Opening of a day center in Southside Berkeley

The First Presbyterian Church Day Center has a small green space, portable toilets, a breakfast area, benches and areas to charge devices. 1 credit

A day care center opened Monday at First Presbyterian Church in Berkeley, providing meals, a respite area, device charging, restrooms, lockers and outdoor space for local residents experiencing homelessness. .

Village of Love manages the site, which was previously an empty dirt pavilion wedged between buildings on church property on Haste Street. UC Berkeley and the city announced in March that they would fund the site as part of ongoing efforts to divert homeless residents from People‘s Park and provide alternative services, including accommodations at the Rodeway Inn, where many now live. many former occupants of the park.

What: day center

Where: First Presbyterian Church of Berkeley, entrance between 2423 and 2433 Haste Avenue

Hours: 9:30 a.m. to 5:30 p.m., Monday to Friday

Services: Breakfast, portable toilets, charging areas for devices, accommodation navigator on site, day lockers

  • Mobile showers will be available next week

Joey Harrington, founder and executive director of Village of Love, said his main goal was to create an uplifting space for people to relax and be connected to services. He grew up in Berkeley and Oakland and was homeless for about eight years before finding a support system to get back on his feet, Harrington said at the reception center on Wednesday.

“I felt like a number, a client, which left me disconnected,” Harrington said of her experiences at traditional shelters.

Most of the time, his focus on immediate needs like food or a bathroom left him overwhelmed when he tackled bigger issues like getting benefits and housing or even getting chores done. simple like going to the DMV and getting a license.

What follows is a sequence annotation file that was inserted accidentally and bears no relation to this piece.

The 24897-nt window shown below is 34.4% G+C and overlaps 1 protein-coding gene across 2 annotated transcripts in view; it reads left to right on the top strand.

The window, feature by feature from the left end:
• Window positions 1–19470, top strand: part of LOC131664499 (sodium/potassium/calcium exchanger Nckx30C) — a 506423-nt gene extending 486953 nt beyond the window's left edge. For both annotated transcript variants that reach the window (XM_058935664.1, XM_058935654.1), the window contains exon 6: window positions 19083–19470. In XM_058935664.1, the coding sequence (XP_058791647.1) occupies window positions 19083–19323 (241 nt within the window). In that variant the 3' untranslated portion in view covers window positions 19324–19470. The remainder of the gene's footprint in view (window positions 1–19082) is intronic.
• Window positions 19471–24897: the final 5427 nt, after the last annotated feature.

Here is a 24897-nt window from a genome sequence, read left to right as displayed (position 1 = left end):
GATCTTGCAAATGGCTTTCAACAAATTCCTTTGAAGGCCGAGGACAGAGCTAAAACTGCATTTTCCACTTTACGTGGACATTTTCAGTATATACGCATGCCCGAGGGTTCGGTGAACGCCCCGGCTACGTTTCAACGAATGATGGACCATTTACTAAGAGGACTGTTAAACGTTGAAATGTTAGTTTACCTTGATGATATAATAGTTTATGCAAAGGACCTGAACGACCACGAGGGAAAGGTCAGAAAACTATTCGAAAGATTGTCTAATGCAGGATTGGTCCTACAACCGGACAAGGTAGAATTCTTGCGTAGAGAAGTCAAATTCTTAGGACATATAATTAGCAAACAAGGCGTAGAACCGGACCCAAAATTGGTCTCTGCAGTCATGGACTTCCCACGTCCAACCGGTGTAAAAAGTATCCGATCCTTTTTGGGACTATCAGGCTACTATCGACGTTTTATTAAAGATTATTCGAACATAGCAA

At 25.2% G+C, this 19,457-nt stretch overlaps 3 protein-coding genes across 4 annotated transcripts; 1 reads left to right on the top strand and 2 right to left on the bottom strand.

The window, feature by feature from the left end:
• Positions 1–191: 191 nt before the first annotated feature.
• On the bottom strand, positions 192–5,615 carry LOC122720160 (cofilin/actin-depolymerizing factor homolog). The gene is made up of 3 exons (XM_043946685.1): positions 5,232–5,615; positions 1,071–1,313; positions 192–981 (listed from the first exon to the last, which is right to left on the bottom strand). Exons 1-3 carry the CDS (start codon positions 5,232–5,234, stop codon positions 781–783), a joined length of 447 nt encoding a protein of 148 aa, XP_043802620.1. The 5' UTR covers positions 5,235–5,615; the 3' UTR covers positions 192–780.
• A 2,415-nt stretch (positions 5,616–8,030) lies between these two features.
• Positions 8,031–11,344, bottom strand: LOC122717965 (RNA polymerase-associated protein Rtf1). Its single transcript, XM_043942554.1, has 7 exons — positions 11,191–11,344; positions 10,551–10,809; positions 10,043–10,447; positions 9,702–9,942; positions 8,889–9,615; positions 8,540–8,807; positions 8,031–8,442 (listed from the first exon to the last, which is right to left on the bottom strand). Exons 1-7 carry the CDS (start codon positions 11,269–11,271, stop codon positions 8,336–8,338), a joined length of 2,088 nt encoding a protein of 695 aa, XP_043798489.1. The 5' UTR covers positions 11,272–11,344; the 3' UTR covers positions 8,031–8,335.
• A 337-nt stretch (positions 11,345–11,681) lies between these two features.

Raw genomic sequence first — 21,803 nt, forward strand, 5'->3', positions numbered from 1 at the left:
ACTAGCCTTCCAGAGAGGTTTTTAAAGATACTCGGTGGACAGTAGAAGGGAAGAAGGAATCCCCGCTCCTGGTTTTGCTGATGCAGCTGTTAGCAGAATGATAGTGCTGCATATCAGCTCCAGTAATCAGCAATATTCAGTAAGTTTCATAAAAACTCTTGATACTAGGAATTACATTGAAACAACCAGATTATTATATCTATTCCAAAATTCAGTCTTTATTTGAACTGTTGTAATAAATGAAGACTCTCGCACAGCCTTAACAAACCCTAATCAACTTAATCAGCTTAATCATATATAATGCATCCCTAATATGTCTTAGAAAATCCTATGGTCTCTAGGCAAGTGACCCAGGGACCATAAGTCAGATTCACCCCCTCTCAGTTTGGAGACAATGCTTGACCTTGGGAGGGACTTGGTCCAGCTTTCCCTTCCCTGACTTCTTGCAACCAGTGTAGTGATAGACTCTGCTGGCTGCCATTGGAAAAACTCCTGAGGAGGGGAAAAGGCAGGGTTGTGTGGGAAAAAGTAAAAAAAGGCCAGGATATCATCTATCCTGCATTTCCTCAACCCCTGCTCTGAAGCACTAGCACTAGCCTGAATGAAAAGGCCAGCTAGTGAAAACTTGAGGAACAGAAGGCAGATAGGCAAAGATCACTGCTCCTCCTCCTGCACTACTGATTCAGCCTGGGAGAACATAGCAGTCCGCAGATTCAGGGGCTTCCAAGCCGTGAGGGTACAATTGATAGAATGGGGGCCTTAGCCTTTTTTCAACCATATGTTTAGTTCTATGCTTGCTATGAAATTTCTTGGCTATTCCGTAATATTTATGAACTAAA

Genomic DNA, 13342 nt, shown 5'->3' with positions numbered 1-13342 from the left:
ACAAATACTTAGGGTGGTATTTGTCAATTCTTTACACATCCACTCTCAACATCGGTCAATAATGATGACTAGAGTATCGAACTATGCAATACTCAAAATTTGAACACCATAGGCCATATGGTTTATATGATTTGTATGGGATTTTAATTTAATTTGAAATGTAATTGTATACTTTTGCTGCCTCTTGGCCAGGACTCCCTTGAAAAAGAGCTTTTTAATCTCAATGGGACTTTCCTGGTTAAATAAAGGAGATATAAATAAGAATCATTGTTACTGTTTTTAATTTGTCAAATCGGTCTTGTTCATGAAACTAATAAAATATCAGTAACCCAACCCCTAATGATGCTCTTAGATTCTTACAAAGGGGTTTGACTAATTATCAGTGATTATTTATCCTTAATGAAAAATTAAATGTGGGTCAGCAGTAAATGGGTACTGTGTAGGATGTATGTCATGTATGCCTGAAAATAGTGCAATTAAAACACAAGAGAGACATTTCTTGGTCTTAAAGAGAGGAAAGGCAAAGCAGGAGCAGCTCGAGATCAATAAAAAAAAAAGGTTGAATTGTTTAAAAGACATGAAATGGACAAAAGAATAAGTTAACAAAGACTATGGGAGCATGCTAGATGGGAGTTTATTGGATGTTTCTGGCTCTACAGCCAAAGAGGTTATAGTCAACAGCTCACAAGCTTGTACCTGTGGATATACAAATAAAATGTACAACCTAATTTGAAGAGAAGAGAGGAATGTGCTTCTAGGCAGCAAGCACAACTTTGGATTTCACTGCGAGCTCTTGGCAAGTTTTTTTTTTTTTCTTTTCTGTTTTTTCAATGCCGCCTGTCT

“I had lost a lot of skills that I took for granted, and I had to relearn those things,” Harrington said. “I want it to be like Grandma’s house, so you have the love and support that makes you feel comfortable enough to say, ‘I forgot how to do this.

Laron Sanders, Site Manager at the Visitor Center, and Joey Harrington, Founder and Executive Director of Village of Love. 1 credit

Cal and the city have invested $500,000 and $250,000, respectively, to fund meals, mental health counseling, document assistance, housing navigation and other services at the welcome center for the next two years. The university agreed to fund the center as part of an $83 million settlement with the city stemming from lawsuits over increased enrollment at the university.

The transition to Rodeway Inn for People’s Park occupants began in May, and the park has undergone a major transformation over the past two weeks as dozens of tents have been cleared to make way for piles of tanbark and logs pending development by UC of a 1,100-bed student accommodation complex.

On Wednesday, Cal closed public restrooms in the park and closed the welded doors. Signs posted direct people to use the new visitor center, where a portable bathroom is available, and that overnight camping is not permitted in the park.

“We are committed to only proceed with construction of People’s Park after we have a plan in place that provides access to shelter and services for all people sleeping in the park,” the spokesperson said. Cal, Kyle Gibson, in a statement, thanking the city for its support.

“Our social worker and members of the city’s Homeless Response Team have provided multiple offers of housing and shelter options to everyone sleeping in the park, and almost all offers have been accepted,” Gibson said. “And now a new day center has opened at First Presbyterian Church, long before the park closed.”

Cal has yet to announce a date for the start of construction on the park, and activism is underway — both in court and on the ground — to prevent further development of the historic site.

Peter Radu, an assistant city manager who leads Berkeley’s efforts to end homelessness, added that the Southside neighborhood is relatively underserved with resources and he’s pleased the drop-in center is providing support in the neighborhood.

Homeless activists have long argued that the stretch of Telegraph Avenue near People’s Park has few bathrooms to serve the large population of students, visitors and others.

During the first week at the visitor center, Harrington said about 20 people visited the site daily. Village of Love is working on outreach efforts to get the word out to more people, including working with the Telegraph Avenue Business Improvement District.

On Tuesday, the Visitor Center hosted a barbecue lunch hosted by Everett and Jones, and there are plans to host movie nights and mobile showers next week.

As demand increases, Harrington said programming will change to better serve people coming to the center.

“My number one goal is to [people] to enter and develop a relationship with us, and let them know this is your space.

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